Woman's Voice of Emancipation in Works of Miral Al Tahawi
The notion of women being shackled is not new. Since the origin of time women have always had to succumb to the power and authority of men. The Bedouin community seems to have upheld this ideology. About Tahawis’ fictional narratives the study paper investigated the oppressive structure in the Bedouin community. The research paper studied female narrators from the four novels and critically analyzed the issue of gender and women oppression in society. All her stories revolved around her own experience of life, depicting the existential problems of a young woman in a patriarchy structure. Background of the study The notion of women being shackled is not new. Since the origin of time women have always had to succumb to the power and authority of men (Asaqli p.
Throughout the history, most communities if not all held women in an inferior status compared to that of men. In his study, Rashid declared that there was no community which female have publicly acknowledged power and authority beyond that of men (p 160). Male possess great power and authorities. They make a decision that governs the society whereas, women don’t have a voice. They are forced to follow and accept what men device and formulate. In his study Lander, observed that in most cases women were excluded from specific vital economic and political activities, and their roles restricted to only being wives and mothers (p. In many pieces of literature, female narrators have always been projected to possess fewer privileges as compared to male.
My paper examines the four novels to establish the extent to which Tahawi is engaged in centering women issues in a patriarchy society. The central questions in my research paper are: how do female characters in Tahawis’ novel strive to subvert patriarchy? How does she empower female narrators within the existing power hierarchy? Tahawi created fictional narratives with intend of subverting oppressive structure in the Bedouin community. This research paper studies female narrators from the four novels and critically analyze the issue of gender and women oppression in society. We explore how the author projects women’s voice in her stories, the oppressive gender structure which pushes women to brim as well as how women traverse back to the center. Also, the paper will investigate the position and role of women within the Bedouin society, societal attitude towards women, duties, and activities assigned to specific gender.
The study is restricted within the framework of the womanist theory. In all novels, we will investigate different forms of oppression the author depicts and how he subverts patriarchy. The most challenging aspect of the study was retrieving secondary materials. The literature and humanities journal subscribed to the university were not sufficient. Literature review In her article Asaqli (2017), analyzed the position of female and cultural beliefs that subjugated them. The patriarchy ideology that undervalues women experience and knowledge. Male dominant over female in the Bedouin community. Women don’t have a voice; they were forced to follow and accept what men device and formulate. There are several societal structures in the Tahawi’s novels where the women narrators were frightened, beleaguered and driven to psychological disintegration by a dominant tyrannical male(s) who upholds male-controlled oppression.
She identifies domestic violence, tradition, family life and religion as being responsible for unequal gender relations founding the root of exploitation of female. It is the name taken from her family. “Gutter Manners joined the other names she will be given. Starting from Blue Aubergine, then Monkey, then Clown, then Gutter Manner. ” Nada was insulted even by her mother (the Queen) who was shamed because of her daughter’s ugly look “sometimes the Queen hides her face with her hand and laughs when Aubergine danced with complete abandon, or she nibbles her lip and raises her eyebrow as she looks at her with a half-cautioning eye. Such a hint is enough to make her stop whatever she is doing” (Al Tahawi,2002, p:16).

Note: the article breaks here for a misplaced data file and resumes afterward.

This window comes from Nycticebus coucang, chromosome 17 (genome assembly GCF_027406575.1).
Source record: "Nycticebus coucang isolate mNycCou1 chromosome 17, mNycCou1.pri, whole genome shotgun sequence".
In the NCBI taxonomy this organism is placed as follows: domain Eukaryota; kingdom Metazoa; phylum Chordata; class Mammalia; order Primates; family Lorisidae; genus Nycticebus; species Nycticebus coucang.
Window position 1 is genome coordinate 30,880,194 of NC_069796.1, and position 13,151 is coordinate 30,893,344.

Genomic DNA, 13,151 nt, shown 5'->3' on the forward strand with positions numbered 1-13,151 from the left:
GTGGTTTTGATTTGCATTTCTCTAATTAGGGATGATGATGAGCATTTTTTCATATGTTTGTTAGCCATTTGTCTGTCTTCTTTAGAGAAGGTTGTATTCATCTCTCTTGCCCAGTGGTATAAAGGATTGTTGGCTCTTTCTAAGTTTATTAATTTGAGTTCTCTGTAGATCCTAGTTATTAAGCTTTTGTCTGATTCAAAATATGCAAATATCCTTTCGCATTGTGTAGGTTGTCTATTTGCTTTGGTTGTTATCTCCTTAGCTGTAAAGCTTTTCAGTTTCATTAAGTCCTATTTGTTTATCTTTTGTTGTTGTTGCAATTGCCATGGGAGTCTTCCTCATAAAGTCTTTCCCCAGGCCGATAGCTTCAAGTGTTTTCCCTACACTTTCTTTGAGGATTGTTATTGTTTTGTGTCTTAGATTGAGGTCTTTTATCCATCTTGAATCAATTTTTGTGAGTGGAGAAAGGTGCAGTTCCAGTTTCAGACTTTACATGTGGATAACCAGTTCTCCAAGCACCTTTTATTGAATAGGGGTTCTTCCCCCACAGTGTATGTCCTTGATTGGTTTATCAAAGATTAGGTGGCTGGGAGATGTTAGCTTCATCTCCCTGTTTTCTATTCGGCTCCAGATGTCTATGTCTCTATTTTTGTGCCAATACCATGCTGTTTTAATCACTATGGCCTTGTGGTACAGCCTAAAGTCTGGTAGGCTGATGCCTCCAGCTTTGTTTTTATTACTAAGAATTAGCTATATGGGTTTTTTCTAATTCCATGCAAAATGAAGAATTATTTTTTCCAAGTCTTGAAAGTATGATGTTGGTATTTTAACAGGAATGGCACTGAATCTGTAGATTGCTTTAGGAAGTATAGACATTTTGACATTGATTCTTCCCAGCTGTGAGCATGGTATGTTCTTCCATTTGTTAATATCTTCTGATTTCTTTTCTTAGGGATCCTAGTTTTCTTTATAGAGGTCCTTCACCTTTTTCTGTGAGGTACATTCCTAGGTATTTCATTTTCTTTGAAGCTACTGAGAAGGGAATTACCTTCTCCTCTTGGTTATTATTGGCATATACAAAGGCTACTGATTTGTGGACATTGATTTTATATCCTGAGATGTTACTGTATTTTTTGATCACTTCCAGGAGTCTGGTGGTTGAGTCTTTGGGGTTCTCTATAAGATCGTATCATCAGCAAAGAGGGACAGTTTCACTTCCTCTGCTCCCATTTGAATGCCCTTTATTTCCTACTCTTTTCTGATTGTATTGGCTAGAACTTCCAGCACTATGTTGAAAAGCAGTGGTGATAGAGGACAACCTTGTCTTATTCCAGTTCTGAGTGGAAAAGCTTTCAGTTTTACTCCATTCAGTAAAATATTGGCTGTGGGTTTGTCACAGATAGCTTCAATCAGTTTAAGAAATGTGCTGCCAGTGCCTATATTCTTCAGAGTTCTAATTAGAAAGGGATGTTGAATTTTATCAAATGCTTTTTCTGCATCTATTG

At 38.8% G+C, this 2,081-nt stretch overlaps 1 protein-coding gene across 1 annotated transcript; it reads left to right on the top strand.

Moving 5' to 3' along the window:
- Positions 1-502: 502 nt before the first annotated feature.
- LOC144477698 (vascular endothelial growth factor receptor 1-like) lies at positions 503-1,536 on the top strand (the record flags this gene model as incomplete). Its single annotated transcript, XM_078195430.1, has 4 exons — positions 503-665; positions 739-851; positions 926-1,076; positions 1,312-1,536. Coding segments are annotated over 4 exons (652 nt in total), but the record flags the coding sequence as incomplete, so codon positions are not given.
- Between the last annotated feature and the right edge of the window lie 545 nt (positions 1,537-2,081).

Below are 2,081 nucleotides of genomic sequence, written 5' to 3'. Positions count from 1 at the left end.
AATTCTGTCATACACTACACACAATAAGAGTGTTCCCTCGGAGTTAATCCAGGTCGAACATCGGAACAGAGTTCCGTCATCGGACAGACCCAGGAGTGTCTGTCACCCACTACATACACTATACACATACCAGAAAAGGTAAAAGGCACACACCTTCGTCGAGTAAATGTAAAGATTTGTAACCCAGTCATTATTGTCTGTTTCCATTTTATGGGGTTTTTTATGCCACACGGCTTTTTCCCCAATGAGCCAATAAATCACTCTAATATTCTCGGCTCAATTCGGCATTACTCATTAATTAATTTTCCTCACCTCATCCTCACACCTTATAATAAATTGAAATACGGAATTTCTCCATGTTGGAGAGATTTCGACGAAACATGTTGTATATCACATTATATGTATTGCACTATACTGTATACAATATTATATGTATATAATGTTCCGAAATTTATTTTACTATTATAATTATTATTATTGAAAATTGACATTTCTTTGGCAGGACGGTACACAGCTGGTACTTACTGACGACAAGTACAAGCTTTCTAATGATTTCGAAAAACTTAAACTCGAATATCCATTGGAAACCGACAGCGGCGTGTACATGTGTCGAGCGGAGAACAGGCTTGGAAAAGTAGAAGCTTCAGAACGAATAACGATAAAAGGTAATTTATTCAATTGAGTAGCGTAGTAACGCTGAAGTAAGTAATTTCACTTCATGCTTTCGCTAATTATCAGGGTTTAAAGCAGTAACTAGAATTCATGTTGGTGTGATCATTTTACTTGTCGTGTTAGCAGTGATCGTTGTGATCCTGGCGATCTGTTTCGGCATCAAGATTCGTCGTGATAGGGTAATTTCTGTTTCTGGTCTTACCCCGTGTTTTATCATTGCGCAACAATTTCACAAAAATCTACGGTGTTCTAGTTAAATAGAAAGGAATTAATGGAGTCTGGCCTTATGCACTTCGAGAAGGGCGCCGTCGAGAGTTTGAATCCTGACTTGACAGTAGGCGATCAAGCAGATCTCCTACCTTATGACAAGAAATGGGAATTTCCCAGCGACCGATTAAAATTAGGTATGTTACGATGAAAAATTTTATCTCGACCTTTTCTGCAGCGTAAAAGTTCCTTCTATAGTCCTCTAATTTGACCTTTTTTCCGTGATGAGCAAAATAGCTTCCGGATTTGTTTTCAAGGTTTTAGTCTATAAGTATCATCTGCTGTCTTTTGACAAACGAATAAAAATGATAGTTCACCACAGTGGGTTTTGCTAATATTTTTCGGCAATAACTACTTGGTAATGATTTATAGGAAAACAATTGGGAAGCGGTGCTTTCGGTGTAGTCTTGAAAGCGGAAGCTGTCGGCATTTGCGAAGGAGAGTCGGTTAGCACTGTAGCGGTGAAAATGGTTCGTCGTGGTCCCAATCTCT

Female was prevented from reading novels or give suggestions. Muhra illustrates the patriarchal mentality of her father when he stops her to go to boarding school “they had ruined the mind of your mother and aunts” (2008, p:8). Muhra tells us how her mother married her cousin (Muhra’s father) without even to say her opinion. “Even if she’s in the howdah on her way to wed a stranger, she’ll jump down and marry her cousin if only he says the word” (13). Finally, in The Brooklyn Heights (2011), the story of Bedouin girl Hind who was born in patriarchal Bedouin society that considers “bringing girls into the world is a calamity that blackens the face and ruins the pocket” (126). Similarly, in Brooklen Heights (2011), Hind runs from her family after being beaten by her father.
She is painted with the blood-red mark as a reminder of the warning: “A daughter never runs away from her father’s house (126). ” Hind feel like the only way to free women in her society is by escaping. Hind never abides by patriarchy customs; she breaks the rule by divorcing her husband and runs away to the USA. She searches new life where no patriarchal society will reinforce its burdensome laws on her. Reference Anishchenkova, Valerie. "Feminist Voices of The 1990S Generation". Journal of Middle East Women's Studies, vol 13, no. 1, 2017, pp. Duke University Press, doi:10. " Journal of Intellectual & Developmental Disability, 2018, pp. Informal UK Limited, doi:10. Miral Al Tahawi. The Tent, 1998. Miral Al Tahawi. Richard, Ratcliffe. "Bedouin Rights, Bedouin Representations: Dynamics of Representation in The Naqab Bedouin Advocacy Industry.
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